Canadians are at their most pessimistic about finances so far

Canadians are at their most pessimistic about finances so far

Canadians are at their most pessimistic about finances so far

Canadians’ perception of their finances and debts has fallen to a new record low, according to the latest analysis by MNP Ltd.

Over half (54%) of the MNP survey respondents are deeply concerned about their ability to repay debts, while a similarly-sized contingent (47%) indicated a belief that they would fall in financial trouble if interest rates increase further.

An alarming 35% stated that another rate hike could push them towards bankruptcy.

The downward trend, which MNP said has been going on since September 2018, has been fuelled by increases in interest rates. The insolvency practice added that its readings of Canadians’ debt sentiments are at their lowest point ever since it began tracking the metric.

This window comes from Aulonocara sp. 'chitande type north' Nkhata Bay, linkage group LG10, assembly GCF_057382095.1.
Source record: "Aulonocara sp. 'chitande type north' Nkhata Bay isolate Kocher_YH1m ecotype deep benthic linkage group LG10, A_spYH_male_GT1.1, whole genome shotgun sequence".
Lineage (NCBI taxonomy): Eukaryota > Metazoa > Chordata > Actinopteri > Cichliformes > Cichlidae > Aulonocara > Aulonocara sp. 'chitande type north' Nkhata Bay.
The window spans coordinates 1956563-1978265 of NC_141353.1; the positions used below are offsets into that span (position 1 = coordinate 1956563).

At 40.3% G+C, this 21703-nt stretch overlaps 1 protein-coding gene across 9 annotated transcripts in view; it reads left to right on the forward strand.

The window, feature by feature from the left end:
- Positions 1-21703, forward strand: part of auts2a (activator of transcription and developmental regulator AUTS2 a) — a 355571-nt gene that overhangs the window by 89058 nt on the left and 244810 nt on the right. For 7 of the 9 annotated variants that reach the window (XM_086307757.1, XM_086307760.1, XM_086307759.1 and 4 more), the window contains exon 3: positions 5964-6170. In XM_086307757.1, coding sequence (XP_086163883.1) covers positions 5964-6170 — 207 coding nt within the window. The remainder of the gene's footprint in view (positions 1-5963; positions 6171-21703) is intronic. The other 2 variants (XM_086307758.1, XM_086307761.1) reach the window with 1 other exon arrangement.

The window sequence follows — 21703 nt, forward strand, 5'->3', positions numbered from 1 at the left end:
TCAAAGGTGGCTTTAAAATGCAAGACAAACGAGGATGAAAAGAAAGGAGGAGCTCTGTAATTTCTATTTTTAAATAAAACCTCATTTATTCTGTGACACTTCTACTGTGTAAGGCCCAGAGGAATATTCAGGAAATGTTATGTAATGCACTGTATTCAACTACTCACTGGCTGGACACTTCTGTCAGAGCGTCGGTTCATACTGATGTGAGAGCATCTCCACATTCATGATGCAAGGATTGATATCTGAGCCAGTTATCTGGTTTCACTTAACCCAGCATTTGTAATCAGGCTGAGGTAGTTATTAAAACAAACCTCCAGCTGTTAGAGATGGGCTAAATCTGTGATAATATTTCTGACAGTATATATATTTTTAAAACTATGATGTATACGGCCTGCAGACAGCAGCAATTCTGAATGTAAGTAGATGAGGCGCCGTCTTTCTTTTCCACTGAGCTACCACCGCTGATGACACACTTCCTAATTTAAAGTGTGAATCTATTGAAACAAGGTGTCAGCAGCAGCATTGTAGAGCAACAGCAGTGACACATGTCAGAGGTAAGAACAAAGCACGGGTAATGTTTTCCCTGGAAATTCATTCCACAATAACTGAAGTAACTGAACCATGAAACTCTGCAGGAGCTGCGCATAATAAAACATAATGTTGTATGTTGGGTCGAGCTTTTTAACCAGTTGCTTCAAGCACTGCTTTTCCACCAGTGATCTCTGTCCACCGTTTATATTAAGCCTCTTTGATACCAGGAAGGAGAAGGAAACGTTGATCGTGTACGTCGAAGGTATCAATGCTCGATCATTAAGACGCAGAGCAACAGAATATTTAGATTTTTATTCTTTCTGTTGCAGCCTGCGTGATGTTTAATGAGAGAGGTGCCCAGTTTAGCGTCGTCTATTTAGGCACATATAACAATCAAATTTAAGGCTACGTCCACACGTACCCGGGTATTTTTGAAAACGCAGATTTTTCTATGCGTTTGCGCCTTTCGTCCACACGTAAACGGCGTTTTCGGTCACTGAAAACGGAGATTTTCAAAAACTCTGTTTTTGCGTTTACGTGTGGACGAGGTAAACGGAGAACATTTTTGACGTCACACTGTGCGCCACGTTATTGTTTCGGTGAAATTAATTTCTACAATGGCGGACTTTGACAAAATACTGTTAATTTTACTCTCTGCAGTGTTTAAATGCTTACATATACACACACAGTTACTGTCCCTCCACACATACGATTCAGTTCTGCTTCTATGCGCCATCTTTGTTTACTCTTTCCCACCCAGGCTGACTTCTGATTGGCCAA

“Canadians appear to be maxed out with no real plan for paying back what they have borrowed. This raises many alarming questions about how and if consumer debt will be repaid, particularly if conditions deteriorate or interest rates rise,” MNP Ltd. president Grant Bazian said.

Moreover, around 48% said that they are just $200 or less each month away from financial insolvency. Over a quarter (26%) admitted that they basically have no buffer at month-end, already unable to earn enough to cover bills and debt payments as it is.

“When there is this little room in the household budget, people can easily get trapped in an endless cycle of debt,” Bazian warned. “This isn’t simply a matter of people living beyond their means. The reality is that too many households simply cannot make ends meet, however hard they try.”

“Credit has become inextricably woven into Canadian household budgets.  A whole industry has grown up around making that happen, from payday lenders to credit card companies, to buy-now-pay-later retail offers. Paying down debt or saving for the future is seen as more of a luxury than a necessity.”